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CAS number 78998-15-9 YesY
Jmol-3D images Image 1
Molecular formula N8
Molar mass 112.05 g mol−1
Density 2.69 g/cm3 (predicted)1
Except where noted otherwise, data are given for materials in their standard state (at 25 °C (77 °F), 100 kPa)
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Infobox references

Octaazacubane is a hypothetical allotrope of nitrogen with formula N8, whose molecules have eight atoms arranged into a cube. (By comparison, nitrogen usually occurs as the diatomic molecule N2.) It can be regarded as a derivative of cubane, where all eight carbon atoms (and their corresponding hydrogen atoms) have been replaced with a nitrogen atom.2 It is predicted to be a metastable molecule, in which despite the thermodynamic instability caused by bond strain, and the high energy of the N-N single bonds, the molecule remains kinetically stable for reasons of orbital symmetry.3

Explosive and fuel

Octaazacubane is predicted to have an energy density (assuming decomposition into N2) of 22.9 MJ / kg,4 which is over 5 times the standard value of TNT. It has therefore been proposed (along with other exotic nitrogen allotropes) as an explosive, and as a component of high performance rocket fuel.5 Its velocity of detonation is predicted to be 15,000 m/s, much (48.5%) more than ONC, the fastest known nonnuclear explosive.6

See also

  • Tetranitrogen (Nitrogen allotrope with formula N4)
  • Hexazine (Nitrogen allotrope with formula N6)
  • Azidopentazole (Nitrogen allotrope with formula N8)
  • Bispentazole (Nitrogen allotrope with formula N10)7
  • Bis(pentazolyl)diazene (Nitrogen allotrope with formula N12)
  • Eicosaazadodecahedrane (Nitrogen allotrope with formula N20)8
  • Hexacontaazabuckminsterfullerane (Nitrogen allotrope with formula N60)9
  • Pentazole
  • Octanitrocubane (ONC)
  • 1,1'-Azobis-1,2,3-triazole


  1. ^ Agrawal, Jai Prakash (2010). High Energy Materials: Propellants, Explosives and Pyrotechnics. Online: Wiley-VCH. p. 498. ISBN 978-3-527-62880-3.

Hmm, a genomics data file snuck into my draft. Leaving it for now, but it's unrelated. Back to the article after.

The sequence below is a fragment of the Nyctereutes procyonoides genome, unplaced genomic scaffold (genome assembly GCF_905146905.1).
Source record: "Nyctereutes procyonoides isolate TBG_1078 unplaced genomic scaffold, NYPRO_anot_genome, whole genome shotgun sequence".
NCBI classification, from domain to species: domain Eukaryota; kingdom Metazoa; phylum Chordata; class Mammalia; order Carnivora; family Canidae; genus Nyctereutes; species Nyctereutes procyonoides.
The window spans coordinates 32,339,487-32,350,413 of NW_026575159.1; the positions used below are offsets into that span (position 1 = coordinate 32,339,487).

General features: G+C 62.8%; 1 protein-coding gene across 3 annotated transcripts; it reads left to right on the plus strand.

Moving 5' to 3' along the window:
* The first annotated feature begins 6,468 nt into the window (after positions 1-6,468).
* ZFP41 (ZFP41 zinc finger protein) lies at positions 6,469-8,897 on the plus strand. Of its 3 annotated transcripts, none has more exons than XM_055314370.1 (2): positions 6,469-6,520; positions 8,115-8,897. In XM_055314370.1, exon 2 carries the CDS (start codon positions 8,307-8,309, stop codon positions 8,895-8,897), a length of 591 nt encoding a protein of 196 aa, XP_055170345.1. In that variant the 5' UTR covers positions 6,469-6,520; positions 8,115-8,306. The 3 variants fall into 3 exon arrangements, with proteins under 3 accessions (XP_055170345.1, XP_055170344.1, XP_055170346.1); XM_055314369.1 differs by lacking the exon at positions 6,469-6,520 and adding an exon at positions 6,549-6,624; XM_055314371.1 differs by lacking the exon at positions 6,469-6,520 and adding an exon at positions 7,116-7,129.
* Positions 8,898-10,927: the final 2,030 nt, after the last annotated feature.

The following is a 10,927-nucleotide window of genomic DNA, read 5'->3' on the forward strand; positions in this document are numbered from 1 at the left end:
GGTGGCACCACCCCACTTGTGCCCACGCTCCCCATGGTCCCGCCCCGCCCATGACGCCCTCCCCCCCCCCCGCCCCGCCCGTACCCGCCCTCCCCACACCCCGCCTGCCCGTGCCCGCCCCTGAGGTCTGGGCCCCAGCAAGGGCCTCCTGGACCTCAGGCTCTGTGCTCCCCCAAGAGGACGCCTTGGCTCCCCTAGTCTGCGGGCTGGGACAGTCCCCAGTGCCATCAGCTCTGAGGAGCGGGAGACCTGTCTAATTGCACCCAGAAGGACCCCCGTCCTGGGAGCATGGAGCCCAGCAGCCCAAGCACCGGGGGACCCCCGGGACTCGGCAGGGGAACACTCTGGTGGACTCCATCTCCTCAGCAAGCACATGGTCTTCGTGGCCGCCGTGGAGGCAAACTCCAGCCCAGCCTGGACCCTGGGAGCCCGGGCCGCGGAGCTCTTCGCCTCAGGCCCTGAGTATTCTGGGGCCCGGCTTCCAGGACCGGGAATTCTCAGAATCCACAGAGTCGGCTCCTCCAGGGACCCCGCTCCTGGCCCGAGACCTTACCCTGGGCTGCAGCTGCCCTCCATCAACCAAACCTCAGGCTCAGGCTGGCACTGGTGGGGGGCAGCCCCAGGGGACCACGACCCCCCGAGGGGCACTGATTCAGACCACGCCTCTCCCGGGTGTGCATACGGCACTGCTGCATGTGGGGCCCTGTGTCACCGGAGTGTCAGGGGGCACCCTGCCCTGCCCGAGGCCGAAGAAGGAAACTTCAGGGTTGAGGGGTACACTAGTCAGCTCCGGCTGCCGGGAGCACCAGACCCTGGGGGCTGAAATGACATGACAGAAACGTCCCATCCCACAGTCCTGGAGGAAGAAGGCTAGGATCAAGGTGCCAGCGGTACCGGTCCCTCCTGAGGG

2. ^ B. Muir. "Cubane"(See under "further topics" section.) 
  3. ^ Ujwala N. Patil, Nilesh R. Dhumal and Shridhar P. Gejji. "Theoretical studies on the molecular electron densities and electrostatic potentials in azacubanes". Theoretical Chemistry Accounts: Theory, Computation, and Modeling (Theoretica Chimica Acta) 112. p. 27-32. 
  4. ^ Mikhail N. Glukhovtsev, Haijun Jiao, and Paul von Ragué Schleyer. "Besides N2, What Is the Most Stable Molecule Composed Only of Nitrogen Atoms?". Inorganic Chemistry 35. p. 7124–7133. 
  5. ^ "Exploding the mysteries of nitrogen.". Chemistry and Industry. 
  6. ^ Agrawal, Jai Prakash (2010). High Energy Materials: Propellants, Explosives and Pyrotechnics. Online: Wiley-VCH. p. 498. ISBN 978-3-527-62880-3. 
  7. ^ Manaa, M. R. (2000). "Toward new energy-rich molecular systems: From N10 to N60". Chemical Physics Letters 331 (2–4): 262–268. doi:10.1016/S0009-2614(00)01164-7. 
  8. ^ Charkin, O. P. (2013). "Theoretical study of N20, C20, and B20 clusters "squeezed" inside icosahedral C80 and He80 cages". Russian Journal of Inorganic Chemistry 58: 46–55. doi:10.1134/S0036023613010038. 
  9. ^ Wang, L. J.; Zgierski, M. Z. (2003). "Super-high energy-rich nitrogen cluster N60". Chemical Physics Letters 376 (5–6): 698. doi:10.1016/S0009-2614(03)01058-3.